Square Cash is trying to turn around its money-losing proposition, launching a new service that enables people who receive a payment via Square Cash to cash out the money to a bank account in real time. The catch: They have to be willing to pay a fee of 1 percent.
That’s according to Recode, which said that those who don’t want to pay the fee will see the payment post to their bank account on the next business day.
According to the report, the move on the part of Square Cash showcases the desire on the part of the company to make money off of Square Cash, since Square is under intense scrutiny as a publicly traded company. The existing business model in which it charges small businesses 2.75 percent to accept payments from customers via the app hasn’t been material to the business, the report noted. Still, the fee to get instant access to cash flies in the face of what many people see as a benefit to using Square over competitor Venmo: free same-day deposits. The report noted Square is confident consumers will follow business customers and not mind paying the 1 percent for immediate access to their cash.
Square is also reportedly rolling out virtual payment cards that will enable cash users to purchase things online and via app using the money that is housed in their Square Cash account. Square is working to make the virtual cards compatible with Apple Pay and Android Pay so consumers can use Square Cash funds to tap and pay in stores that already accept mobile payment.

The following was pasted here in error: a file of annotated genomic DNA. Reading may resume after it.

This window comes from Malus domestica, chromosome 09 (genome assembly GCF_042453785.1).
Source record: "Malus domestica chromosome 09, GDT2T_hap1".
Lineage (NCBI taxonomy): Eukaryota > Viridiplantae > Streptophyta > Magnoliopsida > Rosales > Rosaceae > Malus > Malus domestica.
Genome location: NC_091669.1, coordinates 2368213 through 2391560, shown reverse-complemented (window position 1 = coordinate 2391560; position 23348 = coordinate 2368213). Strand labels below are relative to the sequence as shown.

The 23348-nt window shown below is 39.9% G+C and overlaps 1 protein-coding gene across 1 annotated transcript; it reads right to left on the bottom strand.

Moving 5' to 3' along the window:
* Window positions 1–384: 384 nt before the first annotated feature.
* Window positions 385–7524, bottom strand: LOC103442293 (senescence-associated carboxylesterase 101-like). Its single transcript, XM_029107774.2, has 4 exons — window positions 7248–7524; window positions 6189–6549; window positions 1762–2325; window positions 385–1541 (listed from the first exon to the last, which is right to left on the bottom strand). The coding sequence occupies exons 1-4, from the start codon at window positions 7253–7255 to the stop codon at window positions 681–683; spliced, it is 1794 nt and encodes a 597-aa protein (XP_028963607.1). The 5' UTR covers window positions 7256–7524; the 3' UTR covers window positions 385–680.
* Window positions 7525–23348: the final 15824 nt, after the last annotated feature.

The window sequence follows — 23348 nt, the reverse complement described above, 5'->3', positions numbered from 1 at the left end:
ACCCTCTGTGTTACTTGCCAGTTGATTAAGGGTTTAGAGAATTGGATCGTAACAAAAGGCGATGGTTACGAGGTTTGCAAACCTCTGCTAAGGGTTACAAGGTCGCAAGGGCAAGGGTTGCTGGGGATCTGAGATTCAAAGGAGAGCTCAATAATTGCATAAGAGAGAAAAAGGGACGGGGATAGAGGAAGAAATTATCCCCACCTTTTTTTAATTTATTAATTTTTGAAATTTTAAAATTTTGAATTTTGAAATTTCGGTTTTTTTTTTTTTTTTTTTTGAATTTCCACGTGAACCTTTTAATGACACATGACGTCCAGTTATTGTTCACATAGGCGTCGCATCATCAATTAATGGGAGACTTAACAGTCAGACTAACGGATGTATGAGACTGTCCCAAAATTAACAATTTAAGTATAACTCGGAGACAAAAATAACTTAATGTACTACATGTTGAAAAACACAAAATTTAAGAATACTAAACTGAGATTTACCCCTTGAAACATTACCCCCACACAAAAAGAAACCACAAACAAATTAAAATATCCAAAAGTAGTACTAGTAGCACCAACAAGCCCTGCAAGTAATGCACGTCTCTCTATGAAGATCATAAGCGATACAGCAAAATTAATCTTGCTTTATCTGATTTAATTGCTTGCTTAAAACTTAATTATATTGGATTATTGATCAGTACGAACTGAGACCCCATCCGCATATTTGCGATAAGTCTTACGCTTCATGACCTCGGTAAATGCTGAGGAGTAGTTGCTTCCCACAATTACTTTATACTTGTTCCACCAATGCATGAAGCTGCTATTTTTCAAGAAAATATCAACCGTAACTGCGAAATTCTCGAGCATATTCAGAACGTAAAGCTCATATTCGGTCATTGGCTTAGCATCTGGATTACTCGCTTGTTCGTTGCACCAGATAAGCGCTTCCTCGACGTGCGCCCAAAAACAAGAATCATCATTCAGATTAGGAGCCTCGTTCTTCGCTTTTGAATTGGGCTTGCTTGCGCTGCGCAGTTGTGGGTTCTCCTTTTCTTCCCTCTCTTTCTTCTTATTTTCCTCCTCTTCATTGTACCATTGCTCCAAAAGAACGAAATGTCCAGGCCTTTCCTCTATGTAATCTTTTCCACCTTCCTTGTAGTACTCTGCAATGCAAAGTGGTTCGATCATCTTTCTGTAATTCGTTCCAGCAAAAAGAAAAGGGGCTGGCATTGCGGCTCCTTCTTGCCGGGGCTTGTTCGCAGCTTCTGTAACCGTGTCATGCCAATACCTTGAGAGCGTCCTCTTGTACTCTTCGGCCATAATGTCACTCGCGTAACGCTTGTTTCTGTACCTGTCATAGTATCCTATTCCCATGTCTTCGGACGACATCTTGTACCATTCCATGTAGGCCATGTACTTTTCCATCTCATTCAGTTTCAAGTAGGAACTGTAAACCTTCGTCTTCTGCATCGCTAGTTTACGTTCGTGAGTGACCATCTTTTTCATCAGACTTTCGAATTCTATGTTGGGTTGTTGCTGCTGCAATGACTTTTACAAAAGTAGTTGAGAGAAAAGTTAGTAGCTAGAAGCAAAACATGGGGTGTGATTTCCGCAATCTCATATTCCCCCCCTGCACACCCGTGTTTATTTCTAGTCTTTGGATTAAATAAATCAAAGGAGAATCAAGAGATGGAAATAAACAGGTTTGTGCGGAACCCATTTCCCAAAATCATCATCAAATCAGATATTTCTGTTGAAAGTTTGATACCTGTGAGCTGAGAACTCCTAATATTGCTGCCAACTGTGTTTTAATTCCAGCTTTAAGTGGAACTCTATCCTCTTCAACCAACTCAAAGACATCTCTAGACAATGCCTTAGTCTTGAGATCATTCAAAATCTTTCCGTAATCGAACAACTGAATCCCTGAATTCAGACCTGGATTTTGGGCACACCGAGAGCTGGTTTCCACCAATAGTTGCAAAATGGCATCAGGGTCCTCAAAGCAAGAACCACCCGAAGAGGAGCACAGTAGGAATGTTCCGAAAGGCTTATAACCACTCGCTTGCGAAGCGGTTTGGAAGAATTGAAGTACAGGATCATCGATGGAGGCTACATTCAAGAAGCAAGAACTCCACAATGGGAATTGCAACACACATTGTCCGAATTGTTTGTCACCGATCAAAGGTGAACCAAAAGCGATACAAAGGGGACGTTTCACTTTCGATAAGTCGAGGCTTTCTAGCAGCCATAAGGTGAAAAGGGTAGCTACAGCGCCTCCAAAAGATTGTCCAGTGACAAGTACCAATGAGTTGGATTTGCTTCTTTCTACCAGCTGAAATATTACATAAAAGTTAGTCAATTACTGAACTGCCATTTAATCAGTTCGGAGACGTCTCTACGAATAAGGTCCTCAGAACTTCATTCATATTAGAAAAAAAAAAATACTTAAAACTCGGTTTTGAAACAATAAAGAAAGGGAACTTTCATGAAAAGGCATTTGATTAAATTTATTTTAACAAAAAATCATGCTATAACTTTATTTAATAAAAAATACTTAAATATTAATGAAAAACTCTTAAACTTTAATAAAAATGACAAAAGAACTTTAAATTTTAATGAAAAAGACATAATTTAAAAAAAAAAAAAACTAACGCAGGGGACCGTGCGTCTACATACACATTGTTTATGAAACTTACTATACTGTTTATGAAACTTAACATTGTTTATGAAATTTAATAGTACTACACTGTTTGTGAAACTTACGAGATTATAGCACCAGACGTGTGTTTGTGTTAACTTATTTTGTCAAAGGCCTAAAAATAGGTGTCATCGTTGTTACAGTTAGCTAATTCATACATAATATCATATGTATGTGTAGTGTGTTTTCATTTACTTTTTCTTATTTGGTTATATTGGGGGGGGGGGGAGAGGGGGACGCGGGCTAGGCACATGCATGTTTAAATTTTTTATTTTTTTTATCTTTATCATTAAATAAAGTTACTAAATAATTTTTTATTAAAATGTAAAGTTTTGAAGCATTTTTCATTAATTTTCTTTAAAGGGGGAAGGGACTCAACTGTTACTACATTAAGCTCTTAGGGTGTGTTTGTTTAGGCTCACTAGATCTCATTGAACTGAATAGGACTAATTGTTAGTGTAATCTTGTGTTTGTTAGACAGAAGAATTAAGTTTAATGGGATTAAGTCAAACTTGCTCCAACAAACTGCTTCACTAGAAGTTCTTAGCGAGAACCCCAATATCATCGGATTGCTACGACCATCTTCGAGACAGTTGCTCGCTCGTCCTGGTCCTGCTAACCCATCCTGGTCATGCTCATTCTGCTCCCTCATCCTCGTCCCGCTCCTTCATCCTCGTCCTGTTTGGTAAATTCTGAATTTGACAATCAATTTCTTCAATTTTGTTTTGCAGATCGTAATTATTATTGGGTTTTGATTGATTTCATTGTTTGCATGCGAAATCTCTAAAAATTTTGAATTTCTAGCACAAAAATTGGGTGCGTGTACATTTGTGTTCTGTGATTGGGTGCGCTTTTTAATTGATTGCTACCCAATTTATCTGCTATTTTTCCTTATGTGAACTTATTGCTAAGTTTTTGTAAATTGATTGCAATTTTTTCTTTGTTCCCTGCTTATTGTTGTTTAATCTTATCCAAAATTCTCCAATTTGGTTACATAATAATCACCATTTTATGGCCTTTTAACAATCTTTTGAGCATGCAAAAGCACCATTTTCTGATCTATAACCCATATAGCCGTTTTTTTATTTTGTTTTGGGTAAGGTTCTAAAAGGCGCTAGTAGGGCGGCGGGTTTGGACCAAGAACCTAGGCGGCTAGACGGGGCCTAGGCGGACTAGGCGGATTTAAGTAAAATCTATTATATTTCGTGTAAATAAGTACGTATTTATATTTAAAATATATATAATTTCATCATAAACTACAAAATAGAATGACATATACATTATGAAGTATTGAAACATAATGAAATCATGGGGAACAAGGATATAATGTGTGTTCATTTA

Square managed to redeem its disappointing Q1 performance with healthier Q2 earnings. The quarter saw the stock price plunging by 12 percent, as investors showed concern with Square’s increasing expenditures. However, payment volumes were strong in Q2, and losses were reined in. Square has struggled in 2016 amid a rift with Starbucks and negative media attention on CEO Jack Dorsey. But the company’s growing client base of more profitable and established firms implies a sustainable business model, while Square Capital increases lending services to SMBs and plans an expansion into traditional loans. Square may face a challenge here because this space is partly spoken for by American Express and Chase, who are also dabbling in SMB online lending.